This weekend sees the not unexpected, although certainly earlier than expected, launch of the Sun on Sunday – the first national Sunday newspaper launch in decades.
This is a big development for the Sunday newspaper market, especially considering circulations and advertising volumes have been falling.
The News of the World was selling about 2.6 million papers when it closed and only about half its readers have continued to buy other Sunday papers. The Sunday Mirror has been the biggest winner, with many expecting the inevitable battle between the Sunday Mirror and the Sun on Sunday as ‘David against Goliath’.
The Sun on Sunday certainly means business, with a £28 million launch campaign already underway. But to last they need the advertisers back. National newspaper advertising spend in January 2011 (not including the News of the World) was £26.5m according to Nielsen. In 2012, it was £17.1m.
This shows that advertisers have survived with less Sunday newspaper advertising, but they need to be where the readers are and, with experts predicting consumers will welcome the title with open arms, it’s likely they will be supportive of the launch. In fact Tesco, Ford and Morrisons are, at the time of writing, poised to commit to the launch edition.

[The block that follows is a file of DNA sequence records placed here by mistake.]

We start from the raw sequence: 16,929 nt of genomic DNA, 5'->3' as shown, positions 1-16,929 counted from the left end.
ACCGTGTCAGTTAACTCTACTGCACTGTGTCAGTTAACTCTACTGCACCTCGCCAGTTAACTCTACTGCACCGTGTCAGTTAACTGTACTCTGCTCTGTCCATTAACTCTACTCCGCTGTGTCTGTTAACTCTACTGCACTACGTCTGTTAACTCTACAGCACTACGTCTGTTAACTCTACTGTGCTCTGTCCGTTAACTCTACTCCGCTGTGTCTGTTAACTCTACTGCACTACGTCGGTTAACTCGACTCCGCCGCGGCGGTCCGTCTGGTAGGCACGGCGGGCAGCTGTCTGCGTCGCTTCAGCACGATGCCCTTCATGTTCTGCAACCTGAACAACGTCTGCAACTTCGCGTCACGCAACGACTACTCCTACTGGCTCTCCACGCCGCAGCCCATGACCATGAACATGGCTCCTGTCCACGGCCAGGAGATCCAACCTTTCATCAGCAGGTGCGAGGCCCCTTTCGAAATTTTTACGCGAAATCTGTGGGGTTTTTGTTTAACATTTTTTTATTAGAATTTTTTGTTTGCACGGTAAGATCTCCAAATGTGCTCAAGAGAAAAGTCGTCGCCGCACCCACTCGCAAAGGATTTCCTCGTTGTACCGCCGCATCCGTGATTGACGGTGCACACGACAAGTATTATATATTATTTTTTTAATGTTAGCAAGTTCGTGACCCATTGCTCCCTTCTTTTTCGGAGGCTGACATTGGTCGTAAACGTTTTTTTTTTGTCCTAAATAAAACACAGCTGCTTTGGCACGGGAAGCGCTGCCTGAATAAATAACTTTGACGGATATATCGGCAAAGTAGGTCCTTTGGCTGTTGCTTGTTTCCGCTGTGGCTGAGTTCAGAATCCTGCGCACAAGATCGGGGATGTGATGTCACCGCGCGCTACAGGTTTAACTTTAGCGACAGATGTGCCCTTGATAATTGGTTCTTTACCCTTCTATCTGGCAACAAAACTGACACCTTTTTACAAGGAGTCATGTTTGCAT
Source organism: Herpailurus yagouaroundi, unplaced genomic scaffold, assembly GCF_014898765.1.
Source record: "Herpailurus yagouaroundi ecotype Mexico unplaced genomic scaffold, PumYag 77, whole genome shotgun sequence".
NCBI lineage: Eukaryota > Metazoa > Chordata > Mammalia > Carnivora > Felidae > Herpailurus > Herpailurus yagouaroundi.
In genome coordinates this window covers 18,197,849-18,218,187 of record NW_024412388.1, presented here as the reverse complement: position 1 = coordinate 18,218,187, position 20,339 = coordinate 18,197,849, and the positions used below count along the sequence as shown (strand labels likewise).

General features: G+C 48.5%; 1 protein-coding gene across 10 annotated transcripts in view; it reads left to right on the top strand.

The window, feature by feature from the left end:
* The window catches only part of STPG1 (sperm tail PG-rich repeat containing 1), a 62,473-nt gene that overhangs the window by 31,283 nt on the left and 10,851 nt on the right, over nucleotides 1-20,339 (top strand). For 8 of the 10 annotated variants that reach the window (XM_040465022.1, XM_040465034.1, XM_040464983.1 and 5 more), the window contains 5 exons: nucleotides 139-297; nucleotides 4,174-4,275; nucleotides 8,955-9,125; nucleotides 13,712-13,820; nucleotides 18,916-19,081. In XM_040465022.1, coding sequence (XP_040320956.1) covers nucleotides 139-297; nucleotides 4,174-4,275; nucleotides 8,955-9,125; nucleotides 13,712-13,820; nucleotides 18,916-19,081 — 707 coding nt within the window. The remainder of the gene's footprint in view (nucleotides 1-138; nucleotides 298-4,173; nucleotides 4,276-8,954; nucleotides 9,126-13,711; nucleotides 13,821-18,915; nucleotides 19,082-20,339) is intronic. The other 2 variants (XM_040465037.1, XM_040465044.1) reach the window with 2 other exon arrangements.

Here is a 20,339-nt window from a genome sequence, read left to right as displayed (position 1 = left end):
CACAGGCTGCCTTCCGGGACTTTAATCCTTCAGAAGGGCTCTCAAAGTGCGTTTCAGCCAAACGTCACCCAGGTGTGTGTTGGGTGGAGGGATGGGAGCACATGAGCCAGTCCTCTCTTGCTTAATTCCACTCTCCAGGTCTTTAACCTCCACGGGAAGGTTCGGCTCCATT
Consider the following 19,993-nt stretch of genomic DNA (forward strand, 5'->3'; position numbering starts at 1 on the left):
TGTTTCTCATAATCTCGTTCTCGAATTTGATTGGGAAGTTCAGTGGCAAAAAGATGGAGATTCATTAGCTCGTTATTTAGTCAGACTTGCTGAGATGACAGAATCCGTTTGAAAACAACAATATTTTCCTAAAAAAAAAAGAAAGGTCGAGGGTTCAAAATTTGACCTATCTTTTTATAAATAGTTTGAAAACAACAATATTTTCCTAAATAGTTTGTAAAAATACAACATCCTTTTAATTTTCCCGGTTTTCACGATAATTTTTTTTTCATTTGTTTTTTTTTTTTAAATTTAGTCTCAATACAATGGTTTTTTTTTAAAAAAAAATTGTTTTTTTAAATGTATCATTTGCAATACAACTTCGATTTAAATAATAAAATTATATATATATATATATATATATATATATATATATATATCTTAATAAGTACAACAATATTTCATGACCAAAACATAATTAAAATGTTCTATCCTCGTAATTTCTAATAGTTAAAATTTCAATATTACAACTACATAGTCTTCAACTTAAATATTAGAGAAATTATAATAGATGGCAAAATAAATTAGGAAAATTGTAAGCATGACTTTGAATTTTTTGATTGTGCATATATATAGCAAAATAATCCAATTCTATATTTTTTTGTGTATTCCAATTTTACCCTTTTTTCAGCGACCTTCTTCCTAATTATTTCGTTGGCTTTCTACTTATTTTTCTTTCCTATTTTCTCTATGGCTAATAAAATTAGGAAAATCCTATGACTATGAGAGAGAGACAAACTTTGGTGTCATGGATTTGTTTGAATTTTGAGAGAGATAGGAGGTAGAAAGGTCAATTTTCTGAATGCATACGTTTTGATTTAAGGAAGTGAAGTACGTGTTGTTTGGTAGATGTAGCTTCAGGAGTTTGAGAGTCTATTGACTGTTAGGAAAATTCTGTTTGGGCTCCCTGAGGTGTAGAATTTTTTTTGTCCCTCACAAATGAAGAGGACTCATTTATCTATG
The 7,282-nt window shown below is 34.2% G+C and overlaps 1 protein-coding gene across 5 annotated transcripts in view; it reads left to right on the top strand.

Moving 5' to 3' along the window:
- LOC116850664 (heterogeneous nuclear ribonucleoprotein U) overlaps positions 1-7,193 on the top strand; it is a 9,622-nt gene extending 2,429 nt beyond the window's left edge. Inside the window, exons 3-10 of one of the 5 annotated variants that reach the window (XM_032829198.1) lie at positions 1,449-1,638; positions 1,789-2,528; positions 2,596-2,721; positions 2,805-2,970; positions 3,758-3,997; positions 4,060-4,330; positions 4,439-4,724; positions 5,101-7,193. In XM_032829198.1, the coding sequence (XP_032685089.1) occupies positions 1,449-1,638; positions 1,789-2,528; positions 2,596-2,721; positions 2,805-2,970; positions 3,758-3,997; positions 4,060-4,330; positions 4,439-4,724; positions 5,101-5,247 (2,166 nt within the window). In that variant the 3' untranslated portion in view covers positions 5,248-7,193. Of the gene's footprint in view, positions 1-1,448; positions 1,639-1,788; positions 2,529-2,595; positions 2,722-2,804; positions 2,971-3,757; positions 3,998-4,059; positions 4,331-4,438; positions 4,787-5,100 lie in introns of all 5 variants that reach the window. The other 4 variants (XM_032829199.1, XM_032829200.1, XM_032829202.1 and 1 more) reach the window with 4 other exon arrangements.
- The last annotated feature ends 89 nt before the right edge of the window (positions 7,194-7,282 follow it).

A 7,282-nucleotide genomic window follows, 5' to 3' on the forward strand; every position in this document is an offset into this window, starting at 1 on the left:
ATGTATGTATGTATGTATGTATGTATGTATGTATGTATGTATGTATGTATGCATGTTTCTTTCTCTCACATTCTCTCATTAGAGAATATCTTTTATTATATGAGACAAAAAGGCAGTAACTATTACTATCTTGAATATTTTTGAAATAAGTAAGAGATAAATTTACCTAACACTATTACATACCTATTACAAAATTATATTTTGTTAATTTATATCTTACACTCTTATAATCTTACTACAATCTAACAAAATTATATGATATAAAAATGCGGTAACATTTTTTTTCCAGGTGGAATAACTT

As Helen Littlewood, client services director, comments: “This was always something that was going to happen, it was just a question of when. It will certainly shake up the weekend newspaper market, bringing in new revenue and shifting existing revenue around. Whatever anyone thinks of the Sun or the News of the World, this can only be a good thing for British newspaper journalism and advertisers at a time when sales and revenue are falling. As with all new media opportunities, we’ll be considering it as an option within our media planning and buying for clients.”